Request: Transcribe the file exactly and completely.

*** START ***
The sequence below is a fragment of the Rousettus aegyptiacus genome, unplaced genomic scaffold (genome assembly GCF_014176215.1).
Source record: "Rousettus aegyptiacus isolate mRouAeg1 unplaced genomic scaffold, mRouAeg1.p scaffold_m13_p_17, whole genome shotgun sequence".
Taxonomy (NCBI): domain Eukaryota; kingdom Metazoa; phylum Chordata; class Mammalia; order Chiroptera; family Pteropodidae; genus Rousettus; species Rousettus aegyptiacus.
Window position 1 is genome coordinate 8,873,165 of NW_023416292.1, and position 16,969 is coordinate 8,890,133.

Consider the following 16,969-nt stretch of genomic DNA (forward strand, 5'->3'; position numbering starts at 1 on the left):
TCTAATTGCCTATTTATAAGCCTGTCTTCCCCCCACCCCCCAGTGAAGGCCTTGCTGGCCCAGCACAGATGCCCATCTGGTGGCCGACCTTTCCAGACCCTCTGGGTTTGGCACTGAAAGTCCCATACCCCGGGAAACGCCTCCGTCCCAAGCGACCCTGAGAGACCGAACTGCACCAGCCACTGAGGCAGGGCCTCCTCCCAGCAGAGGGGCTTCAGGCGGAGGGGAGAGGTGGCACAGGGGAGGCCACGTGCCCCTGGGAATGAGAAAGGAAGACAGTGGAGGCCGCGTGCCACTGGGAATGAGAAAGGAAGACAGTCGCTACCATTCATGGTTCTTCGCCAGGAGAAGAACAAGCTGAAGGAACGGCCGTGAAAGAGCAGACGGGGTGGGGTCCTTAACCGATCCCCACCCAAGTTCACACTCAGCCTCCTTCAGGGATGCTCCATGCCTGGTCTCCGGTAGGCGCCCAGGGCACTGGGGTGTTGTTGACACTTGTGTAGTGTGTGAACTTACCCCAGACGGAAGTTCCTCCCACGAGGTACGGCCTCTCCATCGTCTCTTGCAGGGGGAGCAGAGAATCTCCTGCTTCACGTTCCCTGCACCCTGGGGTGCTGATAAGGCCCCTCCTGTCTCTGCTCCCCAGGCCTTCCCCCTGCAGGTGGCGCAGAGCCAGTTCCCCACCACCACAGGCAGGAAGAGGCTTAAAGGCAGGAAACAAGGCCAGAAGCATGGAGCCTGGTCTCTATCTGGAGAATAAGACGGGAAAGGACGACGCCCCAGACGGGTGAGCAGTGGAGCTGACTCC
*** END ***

The sequence below is a fragment of the Rousettus aegyptiacus genome, unplaced genomic scaffold (genome assembly GCF_014176215.1).
Source record: "Rousettus aegyptiacus isolate mRouAeg1 unplaced genomic scaffold, mRouAeg1.p scaffold_m13_p_17, whole genome shotgun sequence".
Taxonomy (NCBI): domain Eukaryota; kingdom Metazoa; phylum Chordata; class Mammalia; order Chiroptera; family Pteropodidae; genus Rousettus; species Rousettus aegyptiacus.
Window position 1 is genome coordinate 8,873,165 of NW_023416292.1, and position 16,969 is coordinate 8,890,133.

Consider the following 16,969-nt stretch of genomic DNA (forward strand, 5'->3'; position numbering starts at 1 on the left):
TCTAATTGCCTATTTATAAGCCTGTCTTCCCCCCACCCCCCAGTGAAGGCCTTGCTGGCCCAGCACAGATGCCCATCTGGTGGCCGACCTTTCCAGACCCTCTGGGTTTGGCACTGAAAGTCCCATACCCCGGGAAACGCCTCCGTCCCAAGCGACCCTGAGAGACCGAACTGCACCAGCCACTGAGGCAGGGCCTCCTCCCAGCAGAGGGGCTTCAGGCGGAGGGGAGAGGTGGCACAGGGGAGGCCACGTGCCCCTGGGAATGAGAAAGGAAGACAGTGGAGGCCGCGTGCCACTGGGAATGAGAAAGGAAGACAGTCGCTACCATTCATGGTTCTTCGCCAGGAGAAGAACAAGCTGAAGGAACGGCCGTGAAAGAGCAGACGGGGTGGGGTCCTTAACCGATCCCCACCCAAGTTCACACTCAGCCTCCTTCAGGGATGCTCCATGCCTGGTCTCCGGTAGGCGCCCAGGGCACTGGGGTGTTGTTGACACTTGTGTAGTGTGTGAACTTACCCCAGACGGAAGTTCCTCCCACGAGGTACGGCCTCTCCATCGTCTCTTGCAGGGGGAGCAGAGAATCTCCTGCTTCACGTTCCCTGCACCCTGGGGTGCTGATAAGGCCCCTCCTGTCTCTGCTCCCCAGGCCTTCCCCCTGCAGGTGGCGCAGAGCCAGTTCCCCACCACCACAGGCAGGAAGAGGCTTAAAGGCAGGAAACAAGGCCAGAAGCATGGAGCCTGGTCTCTATCTGGAGAATAAGACGGGAAAGGACGACGCCCCAGACGGGTGAGCAGTGGAGCTGACTCC